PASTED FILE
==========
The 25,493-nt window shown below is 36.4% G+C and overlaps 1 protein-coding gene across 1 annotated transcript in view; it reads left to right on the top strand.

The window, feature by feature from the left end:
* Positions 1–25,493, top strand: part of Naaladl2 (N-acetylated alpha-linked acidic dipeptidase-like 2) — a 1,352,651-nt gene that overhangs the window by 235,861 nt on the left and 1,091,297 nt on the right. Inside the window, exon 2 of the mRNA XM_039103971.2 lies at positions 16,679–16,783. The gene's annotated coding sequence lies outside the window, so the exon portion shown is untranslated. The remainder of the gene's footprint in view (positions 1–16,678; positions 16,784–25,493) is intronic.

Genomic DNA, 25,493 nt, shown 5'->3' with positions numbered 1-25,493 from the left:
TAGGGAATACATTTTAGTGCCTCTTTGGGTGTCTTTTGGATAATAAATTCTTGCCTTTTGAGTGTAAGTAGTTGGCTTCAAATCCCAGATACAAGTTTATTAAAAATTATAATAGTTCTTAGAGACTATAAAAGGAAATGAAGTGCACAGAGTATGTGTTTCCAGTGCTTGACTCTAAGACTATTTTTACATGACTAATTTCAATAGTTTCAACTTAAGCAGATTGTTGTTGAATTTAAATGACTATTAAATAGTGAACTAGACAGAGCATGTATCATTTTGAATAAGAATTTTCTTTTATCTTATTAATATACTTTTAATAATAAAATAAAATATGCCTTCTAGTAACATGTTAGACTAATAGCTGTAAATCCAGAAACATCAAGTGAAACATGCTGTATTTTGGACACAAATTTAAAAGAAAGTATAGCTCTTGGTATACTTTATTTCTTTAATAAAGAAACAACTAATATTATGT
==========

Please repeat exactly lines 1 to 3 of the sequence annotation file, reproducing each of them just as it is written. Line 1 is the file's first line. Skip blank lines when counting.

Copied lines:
The 25,493-nt window shown below is 36.4% G+C and overlaps 1 protein-coding gene across 1 annotated transcript in view; it reads left to right on the top strand.

The window, feature by feature from the left end:
* Positions 1–25,493, top strand: part of Naaladl2 (N-acetylated alpha-linked acidic dipeptidase-like 2) — a 1,352,651-nt gene that overhangs the window by 235,861 nt on the left and 1,091,297 nt on the right. Inside the window, exon 2 of the mRNA XM_039103971.2 lies at positions 16,679–16,783. The gene's annotated coding sequence lies outside the window, so the exon portion shown is untranslated. The remainder of the gene's footprint in view (positions 1–16,678; positions 16,784–25,493) is intronic.